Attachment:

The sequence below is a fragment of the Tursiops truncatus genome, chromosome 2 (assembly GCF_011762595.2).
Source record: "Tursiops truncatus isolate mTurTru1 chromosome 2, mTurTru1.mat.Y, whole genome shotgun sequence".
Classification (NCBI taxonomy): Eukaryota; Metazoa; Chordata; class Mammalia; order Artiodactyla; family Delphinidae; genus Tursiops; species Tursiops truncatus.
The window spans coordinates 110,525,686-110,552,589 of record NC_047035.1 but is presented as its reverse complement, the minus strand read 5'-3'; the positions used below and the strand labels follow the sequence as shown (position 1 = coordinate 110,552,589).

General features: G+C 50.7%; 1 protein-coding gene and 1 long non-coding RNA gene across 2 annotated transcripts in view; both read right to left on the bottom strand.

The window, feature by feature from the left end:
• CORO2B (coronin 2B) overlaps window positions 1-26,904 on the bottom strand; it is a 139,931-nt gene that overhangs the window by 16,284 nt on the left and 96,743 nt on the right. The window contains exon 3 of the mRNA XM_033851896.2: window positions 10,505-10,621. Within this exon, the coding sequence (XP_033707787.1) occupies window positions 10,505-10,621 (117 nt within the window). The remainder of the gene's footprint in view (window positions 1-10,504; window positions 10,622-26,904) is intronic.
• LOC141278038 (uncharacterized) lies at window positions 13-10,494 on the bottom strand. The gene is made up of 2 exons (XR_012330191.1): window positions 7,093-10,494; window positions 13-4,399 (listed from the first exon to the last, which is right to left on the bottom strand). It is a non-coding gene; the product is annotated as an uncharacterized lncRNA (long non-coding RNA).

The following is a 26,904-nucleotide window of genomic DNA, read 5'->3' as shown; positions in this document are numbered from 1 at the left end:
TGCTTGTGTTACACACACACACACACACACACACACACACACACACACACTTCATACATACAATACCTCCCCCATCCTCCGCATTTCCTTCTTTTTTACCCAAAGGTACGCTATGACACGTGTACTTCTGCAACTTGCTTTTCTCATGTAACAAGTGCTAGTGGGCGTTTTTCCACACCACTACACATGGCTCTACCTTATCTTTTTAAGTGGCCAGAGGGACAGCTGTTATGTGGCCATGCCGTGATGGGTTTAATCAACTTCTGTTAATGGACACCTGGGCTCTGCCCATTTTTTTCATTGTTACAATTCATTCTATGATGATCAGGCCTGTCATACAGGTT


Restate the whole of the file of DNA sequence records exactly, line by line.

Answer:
The sequence below is a fragment of the Tursiops truncatus genome, chromosome 2 (assembly GCF_011762595.2).
Source record: "Tursiops truncatus isolate mTurTru1 chromosome 2, mTurTru1.mat.Y, whole genome shotgun sequence".
Classification (NCBI taxonomy): Eukaryota; Metazoa; Chordata; class Mammalia; order Artiodactyla; family Delphinidae; genus Tursiops; species Tursiops truncatus.
The window spans coordinates 110,525,686-110,552,589 of record NC_047035.1 but is presented as its reverse complement, the minus strand read 5'-3'; the positions used below and the strand labels follow the sequence as shown (position 1 = coordinate 110,552,589).

General features: G+C 50.7%; 1 protein-coding gene and 1 long non-coding RNA gene across 2 annotated transcripts in view; both read right to left on the bottom strand.

The window, feature by feature from the left end:
• CORO2B (coronin 2B) overlaps window positions 1-26,904 on the bottom strand; it is a 139,931-nt gene that overhangs the window by 16,284 nt on the left and 96,743 nt on the right. The window contains exon 3 of the mRNA XM_033851896.2: window positions 10,505-10,621. Within this exon, the coding sequence (XP_033707787.1) occupies window positions 10,505-10,621 (117 nt within the window). The remainder of the gene's footprint in view (window positions 1-10,504; window positions 10,622-26,904) is intronic.
• LOC141278038 (uncharacterized) lies at window positions 13-10,494 on the bottom strand. The gene is made up of 2 exons (XR_012330191.1): window positions 7,093-10,494; window positions 13-4,399 (listed from the first exon to the last, which is right to left on the bottom strand). It is a non-coding gene; the product is annotated as an uncharacterized lncRNA (long non-coding RNA).

The following is a 26,904-nucleotide window of genomic DNA, read 5'->3' as shown; positions in this document are numbered from 1 at the left end:
TGCTTGTGTTACACACACACACACACACACACACACACACACACACACACTTCATACATACAATACCTCCCCCATCCTCCGCATTTCCTTCTTTTTTACCCAAAGGTACGCTATGACACGTGTACTTCTGCAACTTGCTTTTCTCATGTAACAAGTGCTAGTGGGCGTTTTTCCACACCACTACACATGGCTCTACCTTATCTTTTTAAGTGGCCAGAGGGACAGCTGTTATGTGGCCATGCCGTGATGGGTTTAATCAACTTCTGTTAATGGACACCTGGGCTCTGCCCATTTTTTTCATTGTTACAATTCATTCTATGATGATCAGGCCTGTCATACAGGTT